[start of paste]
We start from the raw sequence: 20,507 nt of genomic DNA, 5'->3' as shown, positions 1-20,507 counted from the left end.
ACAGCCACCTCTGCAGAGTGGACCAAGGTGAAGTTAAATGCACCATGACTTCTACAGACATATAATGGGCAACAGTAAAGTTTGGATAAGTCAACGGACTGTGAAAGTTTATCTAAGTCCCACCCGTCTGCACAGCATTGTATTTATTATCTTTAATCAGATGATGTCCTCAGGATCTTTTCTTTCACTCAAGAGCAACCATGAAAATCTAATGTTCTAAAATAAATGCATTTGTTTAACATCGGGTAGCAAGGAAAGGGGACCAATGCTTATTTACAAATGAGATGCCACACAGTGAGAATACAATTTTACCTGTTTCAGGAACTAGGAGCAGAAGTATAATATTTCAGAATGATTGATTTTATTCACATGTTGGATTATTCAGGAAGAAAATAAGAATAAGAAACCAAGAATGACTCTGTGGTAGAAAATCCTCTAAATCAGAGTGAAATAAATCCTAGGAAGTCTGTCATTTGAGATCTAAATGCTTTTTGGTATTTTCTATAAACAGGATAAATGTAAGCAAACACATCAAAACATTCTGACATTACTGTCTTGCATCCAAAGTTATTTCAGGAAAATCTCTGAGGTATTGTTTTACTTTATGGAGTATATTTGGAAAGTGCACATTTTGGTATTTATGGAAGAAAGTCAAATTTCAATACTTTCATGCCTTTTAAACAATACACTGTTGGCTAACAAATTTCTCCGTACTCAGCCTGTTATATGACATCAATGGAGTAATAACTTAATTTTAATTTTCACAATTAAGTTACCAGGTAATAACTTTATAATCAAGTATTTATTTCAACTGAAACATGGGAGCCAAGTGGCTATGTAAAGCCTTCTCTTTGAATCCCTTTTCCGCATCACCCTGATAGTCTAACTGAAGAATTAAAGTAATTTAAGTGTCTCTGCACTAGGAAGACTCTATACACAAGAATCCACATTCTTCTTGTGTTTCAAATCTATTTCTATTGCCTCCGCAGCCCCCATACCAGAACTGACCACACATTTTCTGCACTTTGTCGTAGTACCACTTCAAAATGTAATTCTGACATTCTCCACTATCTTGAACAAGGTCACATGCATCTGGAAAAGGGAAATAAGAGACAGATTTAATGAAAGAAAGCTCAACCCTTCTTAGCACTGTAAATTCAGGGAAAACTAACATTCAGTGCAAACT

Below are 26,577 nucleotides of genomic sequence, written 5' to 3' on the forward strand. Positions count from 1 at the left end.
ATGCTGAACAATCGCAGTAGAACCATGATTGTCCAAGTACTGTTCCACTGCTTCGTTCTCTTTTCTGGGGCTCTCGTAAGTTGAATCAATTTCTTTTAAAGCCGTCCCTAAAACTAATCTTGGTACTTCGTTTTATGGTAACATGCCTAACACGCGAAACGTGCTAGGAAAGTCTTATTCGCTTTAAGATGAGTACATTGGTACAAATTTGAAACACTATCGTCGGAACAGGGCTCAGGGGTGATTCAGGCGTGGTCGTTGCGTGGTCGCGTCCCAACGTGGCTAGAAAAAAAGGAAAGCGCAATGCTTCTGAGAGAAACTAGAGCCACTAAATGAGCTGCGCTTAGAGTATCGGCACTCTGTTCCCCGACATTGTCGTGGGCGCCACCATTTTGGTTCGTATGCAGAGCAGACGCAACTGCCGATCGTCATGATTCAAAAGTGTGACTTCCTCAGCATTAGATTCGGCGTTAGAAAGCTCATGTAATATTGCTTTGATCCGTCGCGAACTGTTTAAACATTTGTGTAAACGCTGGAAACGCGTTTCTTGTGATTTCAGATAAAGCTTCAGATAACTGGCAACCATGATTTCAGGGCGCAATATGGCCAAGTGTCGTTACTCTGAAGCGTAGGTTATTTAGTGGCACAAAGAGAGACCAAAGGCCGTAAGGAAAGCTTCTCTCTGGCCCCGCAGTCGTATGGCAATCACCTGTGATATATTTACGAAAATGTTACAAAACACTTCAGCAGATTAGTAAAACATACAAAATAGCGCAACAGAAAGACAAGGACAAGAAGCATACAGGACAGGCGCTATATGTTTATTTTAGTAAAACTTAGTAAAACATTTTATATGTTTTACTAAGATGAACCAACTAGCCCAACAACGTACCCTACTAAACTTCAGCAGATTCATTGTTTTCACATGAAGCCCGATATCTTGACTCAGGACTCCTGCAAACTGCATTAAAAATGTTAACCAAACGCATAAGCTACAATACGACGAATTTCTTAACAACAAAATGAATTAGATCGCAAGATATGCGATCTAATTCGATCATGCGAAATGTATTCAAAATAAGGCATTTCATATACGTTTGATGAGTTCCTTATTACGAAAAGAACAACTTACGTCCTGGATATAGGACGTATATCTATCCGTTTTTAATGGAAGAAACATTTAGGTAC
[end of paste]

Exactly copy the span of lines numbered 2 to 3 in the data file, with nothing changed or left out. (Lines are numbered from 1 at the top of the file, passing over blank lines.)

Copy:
ACAGCCACCTCTGCAGAGTGGACCAAGGTGAAGTTAAATGCACCATGACTTCTACAGACATATAATGGGCAACAGTAAAGTTTGGATAAGTCAACGGACTGTGAAAGTTTATCTAAGTCCCACCCGTCTGCACAGCATTGTATTTATTATCTTTAATCAGATGATGTCCTCAGGATCTTTTCTTTCACTCAAGAGCAACCATGAAAATCTAATGTTCTAAAATAAATGCATTTGTTTAACATCGGGTAGCAAGGAAAGGGGACCAATGCTTATTTACAAATGAGATGCCACACAGTGAGAATACAATTTTACCTGTTTCAGGAACTAGGAGCAGAAGTATAATATTTCAGAATGATTGATTTTATTCACATGTTGGATTATTCAGGAAGAAAATAAGAATAAGAAACCAAGAATGACTCTGTGGTAGAAAATCCTCTAAATCAGAGTGAAATAAATCCTAGGAAGTCTGTCATTTGAGATCTAAATGCTTTTTGGTATTTTCTATAAACAGGATAAATGTAAGCAAACACATCAAAACATTCTGACATTACTGTCTTGCATCCAAAGTTATTTCAGGAAAATCTCTGAGGTATTGTTTTACTTTATGGAGTATATTTGGAAAGTGCACATTTTGGTATTTATGGAAGAAAGTCAAATTTCAATACTTTCATGCCTTTTAAACAATACACTGTTGGCTAACAAATTTCTCCGTACTCAGCCTGTTATATGACATCAATGGAGTAATAACTTAATTTTAATTTTCACAATTAAGTTACCAGGTAATAACTTTATAATCAAGTATTTATTTCAACTGAAACATGGGAGCCAAGTGGCTATGTAAAGCCTTCTCTTTGAATCCCTTTTCCGCATCACCCTGATAGTCTAACTGAAGAATTAAAGTAATTTAAGTGTCTCTGCACTAGGAAGACTCTATACACAAGAATCCACATTCTTCTTGTGTTTCAAATCTATTTCTATTGCCTCCGCAGCCCCCATACCAGAACTGACCACACATTTTCTGCACTTTGTCGTAGTACCACTTCAAAATGTAATTCTGACATTCTCCACTATCTTGAACAAGGTCACATGCATCTGGAAAAGGGAAATAAGAGACAGATTTAATGAAAGAAAGCTCAACCCTTCTTAGCACTGTAAATTCAGGGAAAACTAACATTCAGTGCAAACT

Below are 26,577 nucleotides of genomic sequence, written 5' to 3' on the forward strand. Positions count from 1 at the left end.